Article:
Mobile phones, GPS, internet access, and other technologies, while undeniably beneficial, have altered both our perception of and our engagement with nature. Technology can place a wall between us, as humans, and the rest of nature. It minimizes our reliance on our own observation skills, senses, and ingenuity, and provides a false sense of sanitization and safety, as we become simply “tourists” in nature (with selfie culture as one example of this), rather than a living organism that is a connected part of that nature. As we “tour” from place to place, we lose that intimate connection to, historical understanding of, and sense of wonder about, the places around us and the multitude of living beings that inhabit the spaces we live in and visit.

We also often enter into nature these days with a preconceived notion of what to expect there, given the readiness of online information and data, which we are often encouraged to explore prior to going on a hike or visiting a new park, for example. As Bill Borrie, a professor of park and recreation management at the University of Montana, notes in Emily Sohn’s article What Does Technology Do to Our Relationship with the Environment?: “‘Being told what you should pay attention to and how you should pay attention to nature takes away from the mystery and the sense of discovery…,’” adding “there is value to experiencing the unpredictability and even discomfort of wild places.”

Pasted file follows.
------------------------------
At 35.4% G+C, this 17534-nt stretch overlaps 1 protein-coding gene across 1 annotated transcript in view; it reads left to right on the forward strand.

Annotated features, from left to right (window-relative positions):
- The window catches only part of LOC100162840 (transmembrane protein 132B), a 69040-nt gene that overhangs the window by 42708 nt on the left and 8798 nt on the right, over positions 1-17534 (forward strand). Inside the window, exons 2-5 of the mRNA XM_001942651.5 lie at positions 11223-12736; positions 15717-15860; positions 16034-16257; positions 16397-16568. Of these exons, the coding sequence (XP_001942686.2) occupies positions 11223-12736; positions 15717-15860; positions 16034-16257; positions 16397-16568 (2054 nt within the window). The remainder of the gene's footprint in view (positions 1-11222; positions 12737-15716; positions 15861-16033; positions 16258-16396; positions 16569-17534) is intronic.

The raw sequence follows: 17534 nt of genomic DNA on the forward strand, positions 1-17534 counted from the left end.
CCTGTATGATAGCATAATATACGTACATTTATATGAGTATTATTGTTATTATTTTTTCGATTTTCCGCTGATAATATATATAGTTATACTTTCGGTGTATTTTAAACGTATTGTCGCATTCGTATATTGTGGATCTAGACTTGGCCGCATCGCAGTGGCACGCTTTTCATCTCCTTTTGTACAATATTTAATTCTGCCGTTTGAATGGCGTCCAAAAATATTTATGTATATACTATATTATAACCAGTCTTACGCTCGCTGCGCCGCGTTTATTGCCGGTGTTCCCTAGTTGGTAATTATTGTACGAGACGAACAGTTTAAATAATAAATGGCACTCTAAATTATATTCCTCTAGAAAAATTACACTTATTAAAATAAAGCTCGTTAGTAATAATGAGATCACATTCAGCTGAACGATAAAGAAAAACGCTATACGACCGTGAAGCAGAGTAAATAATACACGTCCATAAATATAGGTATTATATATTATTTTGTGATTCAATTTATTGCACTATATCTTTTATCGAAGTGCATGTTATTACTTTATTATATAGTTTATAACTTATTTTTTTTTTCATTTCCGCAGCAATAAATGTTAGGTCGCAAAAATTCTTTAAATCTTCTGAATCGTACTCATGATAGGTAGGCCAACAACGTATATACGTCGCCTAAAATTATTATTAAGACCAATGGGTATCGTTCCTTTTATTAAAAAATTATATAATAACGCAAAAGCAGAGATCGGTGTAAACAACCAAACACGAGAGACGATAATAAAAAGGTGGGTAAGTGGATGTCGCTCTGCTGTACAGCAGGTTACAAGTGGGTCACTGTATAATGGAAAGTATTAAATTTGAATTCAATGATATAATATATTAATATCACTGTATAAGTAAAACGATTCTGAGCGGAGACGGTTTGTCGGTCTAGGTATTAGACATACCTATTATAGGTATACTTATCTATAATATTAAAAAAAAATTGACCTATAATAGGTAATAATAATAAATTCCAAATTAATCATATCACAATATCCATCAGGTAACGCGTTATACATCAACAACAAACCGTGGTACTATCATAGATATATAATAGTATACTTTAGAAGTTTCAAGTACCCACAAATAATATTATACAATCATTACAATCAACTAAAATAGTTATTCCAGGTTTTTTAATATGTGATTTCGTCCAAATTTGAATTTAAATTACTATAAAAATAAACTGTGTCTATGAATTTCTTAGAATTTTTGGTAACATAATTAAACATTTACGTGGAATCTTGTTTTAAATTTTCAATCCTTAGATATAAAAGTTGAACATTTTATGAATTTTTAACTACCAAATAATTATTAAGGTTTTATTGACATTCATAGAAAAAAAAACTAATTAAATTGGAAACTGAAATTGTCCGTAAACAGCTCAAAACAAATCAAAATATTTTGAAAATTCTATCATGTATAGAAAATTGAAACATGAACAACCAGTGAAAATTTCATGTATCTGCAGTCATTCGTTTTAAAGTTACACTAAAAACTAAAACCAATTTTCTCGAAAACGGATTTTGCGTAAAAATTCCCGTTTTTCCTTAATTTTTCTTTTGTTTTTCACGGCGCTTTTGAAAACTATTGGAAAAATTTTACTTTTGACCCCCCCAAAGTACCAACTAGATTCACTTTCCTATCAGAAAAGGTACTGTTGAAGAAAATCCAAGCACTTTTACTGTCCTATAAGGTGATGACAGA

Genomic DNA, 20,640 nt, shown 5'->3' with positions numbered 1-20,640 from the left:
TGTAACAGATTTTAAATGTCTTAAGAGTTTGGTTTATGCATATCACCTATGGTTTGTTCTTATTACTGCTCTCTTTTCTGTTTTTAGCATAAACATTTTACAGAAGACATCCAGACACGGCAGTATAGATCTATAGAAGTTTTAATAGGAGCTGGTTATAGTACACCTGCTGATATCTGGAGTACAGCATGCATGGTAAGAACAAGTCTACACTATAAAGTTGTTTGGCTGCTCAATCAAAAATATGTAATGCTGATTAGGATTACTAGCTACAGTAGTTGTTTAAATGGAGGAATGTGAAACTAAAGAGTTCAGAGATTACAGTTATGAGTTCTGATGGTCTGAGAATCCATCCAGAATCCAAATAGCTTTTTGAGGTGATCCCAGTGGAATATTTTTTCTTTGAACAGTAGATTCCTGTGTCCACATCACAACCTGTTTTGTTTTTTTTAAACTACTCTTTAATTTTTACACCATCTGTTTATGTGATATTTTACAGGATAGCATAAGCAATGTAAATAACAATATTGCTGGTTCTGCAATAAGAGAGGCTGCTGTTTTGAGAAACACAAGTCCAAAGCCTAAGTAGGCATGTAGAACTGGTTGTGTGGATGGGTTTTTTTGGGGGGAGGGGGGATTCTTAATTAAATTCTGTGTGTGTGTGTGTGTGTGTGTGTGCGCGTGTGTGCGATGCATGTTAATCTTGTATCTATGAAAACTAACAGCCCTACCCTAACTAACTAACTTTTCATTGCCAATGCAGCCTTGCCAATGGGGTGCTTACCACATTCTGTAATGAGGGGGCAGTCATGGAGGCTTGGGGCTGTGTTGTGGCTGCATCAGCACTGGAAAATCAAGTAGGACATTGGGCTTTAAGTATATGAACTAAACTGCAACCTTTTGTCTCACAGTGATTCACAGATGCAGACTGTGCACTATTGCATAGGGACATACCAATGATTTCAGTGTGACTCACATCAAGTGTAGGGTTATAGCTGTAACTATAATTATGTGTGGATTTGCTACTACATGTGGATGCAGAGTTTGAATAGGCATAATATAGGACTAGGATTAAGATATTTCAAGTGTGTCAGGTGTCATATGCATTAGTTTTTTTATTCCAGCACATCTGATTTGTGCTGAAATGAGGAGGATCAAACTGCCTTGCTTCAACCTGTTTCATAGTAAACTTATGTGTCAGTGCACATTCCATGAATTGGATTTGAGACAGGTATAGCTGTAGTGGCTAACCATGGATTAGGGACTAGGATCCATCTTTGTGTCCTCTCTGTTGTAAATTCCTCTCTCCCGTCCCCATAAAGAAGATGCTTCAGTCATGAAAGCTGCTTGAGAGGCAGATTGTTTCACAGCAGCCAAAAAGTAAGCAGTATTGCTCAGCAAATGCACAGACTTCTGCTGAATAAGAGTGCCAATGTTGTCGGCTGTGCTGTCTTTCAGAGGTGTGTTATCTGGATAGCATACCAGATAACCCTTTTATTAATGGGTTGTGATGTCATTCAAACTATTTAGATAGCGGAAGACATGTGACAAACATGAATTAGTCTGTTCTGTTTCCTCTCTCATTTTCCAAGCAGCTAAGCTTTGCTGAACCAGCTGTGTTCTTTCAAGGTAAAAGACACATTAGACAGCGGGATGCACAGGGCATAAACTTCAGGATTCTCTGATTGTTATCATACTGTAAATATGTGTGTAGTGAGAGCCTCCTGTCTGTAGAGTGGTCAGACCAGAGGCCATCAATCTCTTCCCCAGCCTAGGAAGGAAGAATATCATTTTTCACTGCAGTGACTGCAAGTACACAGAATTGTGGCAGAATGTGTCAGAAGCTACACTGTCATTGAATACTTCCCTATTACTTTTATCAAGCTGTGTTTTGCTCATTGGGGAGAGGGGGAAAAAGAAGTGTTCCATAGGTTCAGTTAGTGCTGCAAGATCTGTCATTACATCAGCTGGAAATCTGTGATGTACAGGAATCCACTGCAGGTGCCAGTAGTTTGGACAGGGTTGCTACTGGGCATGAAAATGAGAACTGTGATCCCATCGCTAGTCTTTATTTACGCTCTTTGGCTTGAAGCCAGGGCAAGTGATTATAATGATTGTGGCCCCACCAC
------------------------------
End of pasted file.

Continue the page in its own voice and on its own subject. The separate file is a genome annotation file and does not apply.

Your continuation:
Even scientists whose research is centered on nature bemoan the amount of time they spend in front of a computer these days, engaging with data and doing modeling, rather than on their feet in the field. This phenomenon is sometimes referred to as “keyboard ecology,” as Jordan Fisher Smith observes in his article How Technology Affects Our Relationship With Nature. Fisher Smith reflects, “What may be at risk is not only the nature of information, but human ability itself,” as humans rely on technology to do basic tasks for them, like navigation, that we used to be able to do by relying on our senses and our patient observation of nature.